Of course storytelling need not be just in front of the fireplace, over dinner or by the water cooler. Books, emails and memos can just as powerfully share stories and values. The best examples I can think of include

    • "Memos from the Chairman" by Alan C. Greenberg, former Chairman of investment
      banking firm Bear, Stearns & Co. In a series of memos, many at less than 150 words, he has shared his views, thoughts and narrated tales (with a fictional protagonist) in an informal and easy style
    • "Small Decencies: Reflections and Meditations on Being Human at Work" by John Cowan - a collection of fluid essays that narrate tales from John's personal and work life and lend tremendous insight into our own lives, without hitting us over the head

I'd recommend both these books for a hearty good read, even if storytelling and organizational culture are not your favorite topics!

Thursday, January 24, 2008

Service - it's a mindset

For over ten years now I have tried not to miss the Palo Alto Library book sale, that's held the second Saturday of every month. In the early days I'd go berserk picking up every book that I could lay my hands on (at $1 for hardbacks and 25 cents for paperbacks could you blame me?). In December when I was in San Jose, I took a much more leisurely stroll through the sale. Besides a pulp novel for the plane ride, I picked up only one book, "The Customer Driven Company" by Richard C. Whitely. Little did I suspect how appropriate this book was going to be to my ride home. I guess when we are ready, the lessons seek us out.

It began at Chicago - despite some 200 flights being cancelled earlier that day, my flight to Paris was going to be on time! Thanking the travel gods, I ran to get into line for my check in. Once I got to the counter, is when my troubles began. To save you the gory details, the litany of woes from here on out included:

  • They didn't have a vegetarian meal for me - worse yet the lady couldn't care less - when I showed her my printed itinerary with the AVL tag on it, she said "That's Delta's computer system - its not in ours" (it was a code share flight). Then she coolly went on to call out for the next customer!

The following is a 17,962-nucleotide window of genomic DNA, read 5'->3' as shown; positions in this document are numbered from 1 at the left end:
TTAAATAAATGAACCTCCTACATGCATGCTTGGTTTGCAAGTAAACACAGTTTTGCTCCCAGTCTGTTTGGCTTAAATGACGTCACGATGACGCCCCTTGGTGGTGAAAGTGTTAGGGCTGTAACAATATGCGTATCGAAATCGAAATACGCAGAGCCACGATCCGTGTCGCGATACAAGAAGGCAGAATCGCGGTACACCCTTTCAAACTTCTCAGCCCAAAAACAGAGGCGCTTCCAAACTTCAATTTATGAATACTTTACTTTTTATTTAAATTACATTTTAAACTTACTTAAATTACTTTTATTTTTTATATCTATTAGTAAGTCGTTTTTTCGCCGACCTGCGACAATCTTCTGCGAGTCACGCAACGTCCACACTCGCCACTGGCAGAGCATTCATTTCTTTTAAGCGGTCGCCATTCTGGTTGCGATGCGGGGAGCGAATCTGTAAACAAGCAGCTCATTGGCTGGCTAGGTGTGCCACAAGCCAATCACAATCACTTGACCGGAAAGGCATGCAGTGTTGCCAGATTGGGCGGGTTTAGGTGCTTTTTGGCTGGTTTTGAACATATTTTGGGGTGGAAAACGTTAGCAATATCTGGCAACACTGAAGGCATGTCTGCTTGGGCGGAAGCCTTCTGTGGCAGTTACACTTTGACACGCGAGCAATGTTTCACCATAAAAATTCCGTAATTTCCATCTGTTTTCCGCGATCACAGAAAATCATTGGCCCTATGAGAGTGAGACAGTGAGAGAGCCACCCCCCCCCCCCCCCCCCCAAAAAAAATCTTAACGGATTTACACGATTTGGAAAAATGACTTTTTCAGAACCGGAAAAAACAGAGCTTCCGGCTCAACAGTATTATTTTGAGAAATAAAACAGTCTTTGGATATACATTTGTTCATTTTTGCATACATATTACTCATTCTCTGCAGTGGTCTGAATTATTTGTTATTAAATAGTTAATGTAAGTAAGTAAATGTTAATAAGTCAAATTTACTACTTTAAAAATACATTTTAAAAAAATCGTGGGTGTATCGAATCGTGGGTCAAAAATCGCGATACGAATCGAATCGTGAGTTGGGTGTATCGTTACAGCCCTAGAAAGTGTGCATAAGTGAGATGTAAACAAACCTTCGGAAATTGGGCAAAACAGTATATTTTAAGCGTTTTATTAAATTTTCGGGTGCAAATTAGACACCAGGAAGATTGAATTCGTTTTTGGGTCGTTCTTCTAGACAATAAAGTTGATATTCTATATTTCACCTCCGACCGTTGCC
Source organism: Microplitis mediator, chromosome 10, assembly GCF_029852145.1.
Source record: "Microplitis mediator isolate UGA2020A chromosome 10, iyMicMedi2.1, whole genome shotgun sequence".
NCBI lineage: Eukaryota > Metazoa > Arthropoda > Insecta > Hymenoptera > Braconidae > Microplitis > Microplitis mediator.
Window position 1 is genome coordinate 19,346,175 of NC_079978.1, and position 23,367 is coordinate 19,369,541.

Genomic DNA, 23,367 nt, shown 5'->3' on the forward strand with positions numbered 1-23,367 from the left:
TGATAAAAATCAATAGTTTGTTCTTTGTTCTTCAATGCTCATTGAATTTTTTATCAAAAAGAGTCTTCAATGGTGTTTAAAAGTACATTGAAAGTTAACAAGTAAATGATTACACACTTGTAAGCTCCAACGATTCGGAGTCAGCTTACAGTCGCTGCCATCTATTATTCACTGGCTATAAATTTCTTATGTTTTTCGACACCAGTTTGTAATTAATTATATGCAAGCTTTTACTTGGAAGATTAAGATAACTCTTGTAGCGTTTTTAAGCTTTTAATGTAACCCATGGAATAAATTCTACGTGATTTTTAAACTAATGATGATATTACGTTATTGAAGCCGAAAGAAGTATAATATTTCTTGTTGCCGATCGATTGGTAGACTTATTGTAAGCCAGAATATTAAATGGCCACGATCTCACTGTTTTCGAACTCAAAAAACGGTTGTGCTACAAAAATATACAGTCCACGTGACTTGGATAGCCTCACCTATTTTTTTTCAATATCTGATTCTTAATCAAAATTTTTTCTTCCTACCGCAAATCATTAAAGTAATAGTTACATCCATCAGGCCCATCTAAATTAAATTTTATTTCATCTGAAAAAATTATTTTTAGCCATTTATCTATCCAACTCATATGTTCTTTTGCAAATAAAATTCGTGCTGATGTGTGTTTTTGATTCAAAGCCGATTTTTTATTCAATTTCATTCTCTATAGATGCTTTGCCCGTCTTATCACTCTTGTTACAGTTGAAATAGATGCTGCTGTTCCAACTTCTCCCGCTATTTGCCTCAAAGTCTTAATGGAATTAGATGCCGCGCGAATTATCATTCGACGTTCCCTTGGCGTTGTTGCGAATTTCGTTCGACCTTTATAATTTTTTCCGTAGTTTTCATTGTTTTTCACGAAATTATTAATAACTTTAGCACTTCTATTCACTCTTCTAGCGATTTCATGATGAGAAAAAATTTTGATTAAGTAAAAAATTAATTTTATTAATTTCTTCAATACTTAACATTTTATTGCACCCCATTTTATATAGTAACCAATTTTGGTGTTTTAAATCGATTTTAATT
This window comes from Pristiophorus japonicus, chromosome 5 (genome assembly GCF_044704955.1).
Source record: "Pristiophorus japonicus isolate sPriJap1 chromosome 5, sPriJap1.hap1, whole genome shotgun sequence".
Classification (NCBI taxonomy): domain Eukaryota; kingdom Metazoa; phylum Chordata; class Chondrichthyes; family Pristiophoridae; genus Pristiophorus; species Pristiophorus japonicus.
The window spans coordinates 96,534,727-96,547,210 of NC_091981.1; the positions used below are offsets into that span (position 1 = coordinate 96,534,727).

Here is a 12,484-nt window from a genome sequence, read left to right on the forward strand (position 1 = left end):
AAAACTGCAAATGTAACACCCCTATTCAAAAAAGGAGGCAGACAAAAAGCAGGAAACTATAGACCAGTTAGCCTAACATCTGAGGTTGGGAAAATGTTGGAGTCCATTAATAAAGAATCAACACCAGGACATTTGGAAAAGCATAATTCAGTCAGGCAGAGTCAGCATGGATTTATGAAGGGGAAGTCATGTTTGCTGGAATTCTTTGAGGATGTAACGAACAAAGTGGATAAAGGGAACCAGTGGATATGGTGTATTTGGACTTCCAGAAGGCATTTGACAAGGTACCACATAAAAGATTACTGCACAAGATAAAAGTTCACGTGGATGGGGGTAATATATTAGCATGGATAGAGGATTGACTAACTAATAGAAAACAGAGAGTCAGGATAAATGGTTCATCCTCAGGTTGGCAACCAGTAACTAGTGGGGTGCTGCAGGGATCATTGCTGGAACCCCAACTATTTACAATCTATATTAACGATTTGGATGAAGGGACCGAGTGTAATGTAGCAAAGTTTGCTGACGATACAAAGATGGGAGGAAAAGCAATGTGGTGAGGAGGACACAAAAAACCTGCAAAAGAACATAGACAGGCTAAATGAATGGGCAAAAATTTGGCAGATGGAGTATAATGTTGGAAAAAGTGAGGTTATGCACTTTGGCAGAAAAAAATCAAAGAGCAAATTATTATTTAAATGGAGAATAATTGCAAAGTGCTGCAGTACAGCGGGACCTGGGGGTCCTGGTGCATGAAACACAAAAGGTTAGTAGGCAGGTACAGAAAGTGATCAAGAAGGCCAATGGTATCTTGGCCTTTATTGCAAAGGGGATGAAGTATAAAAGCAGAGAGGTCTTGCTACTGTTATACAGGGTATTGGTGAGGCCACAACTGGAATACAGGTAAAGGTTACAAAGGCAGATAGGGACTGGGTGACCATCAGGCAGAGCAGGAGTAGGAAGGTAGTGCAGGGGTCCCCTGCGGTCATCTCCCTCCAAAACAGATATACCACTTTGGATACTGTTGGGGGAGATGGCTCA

• In Paris, they board all of us (still with no AVL), and after nearly an hour on board, announce they have a problem with the potable water system and engineers are trying to fix it. An hour later they say there are still trying and we should stay put. An elderly gentleman, walks up to a flight steward and tells him that he is diabetic and asks could he have some orange juice. The steward responds (I am not making this stuff up) "We have water - if we gave you juice, we'd have to give everyone juice." Finally after four hours (during which the flight crew was found snacking and drinking juice in the rear) we are asked to deplane - all 350 of us - and head back to the transfer counter

  • The only silver lining at the transfer counter (we get in line around 3PM) is that all passengers are treated with truly equal disdain without discrimination on the basis of skin color, nationality or gender. By 5PM we are actually given some bottles of water, juice and sandwiches arrive at 6PM. The plight of the folks who were unfortunate enough to be travelling with kids was truly appalling. Each passenger was being re-routed (next day, same day through Dubai, or via Frankfurt). The miracle was even at this point, NONE of the passengers were yelling or screaming. By mid-night there is a near riot, when the remaining passengers are told they may have to stay over yet another day. Till the time, I got my own ticket re-routed to London Heathrow and then onward to my final destination, no airline official had explained to any of the waiting passengers what was being done - let alone apologize for the inconvenience to the customers. The irony of standing in line reading "The Customer Driven Company" seemed lost to any the crew members.

  • Beyond all these indignities, what stayed with me was the surly nature and utter indifference of the crew even in the normal flight, going out to San Francisco from Paris and on the way back from Chicago to Paris. It made me wonder what is it that makes, an entire crew and later ground staff, in essence a statistically large sample of the organization behave without any semblance of a customer service mindset.

I have been travelling across the Pacific (ANA, Cathay, Malaysian, Singapore, Thai) and the Atlantic (Air India, American, Delta, Lufthansa, United) for more than twenty years. In the last five years, I have travelled a minimum of five times a year internationally and put in my share of hops on Jet Airways, Kingfisher, Ryan Air and Southwest as well. This makes me a reasonable judge of the service levels for air travel. While by no means is poor service the sole prerogative of my (via) Paris trip, surly and inconsiderate cabin crew has been seen on Delta, United and occassionally even on Thai - the French experience was on an altogether new low. A casual browse through the Internet shows that my experiences are by no means unique.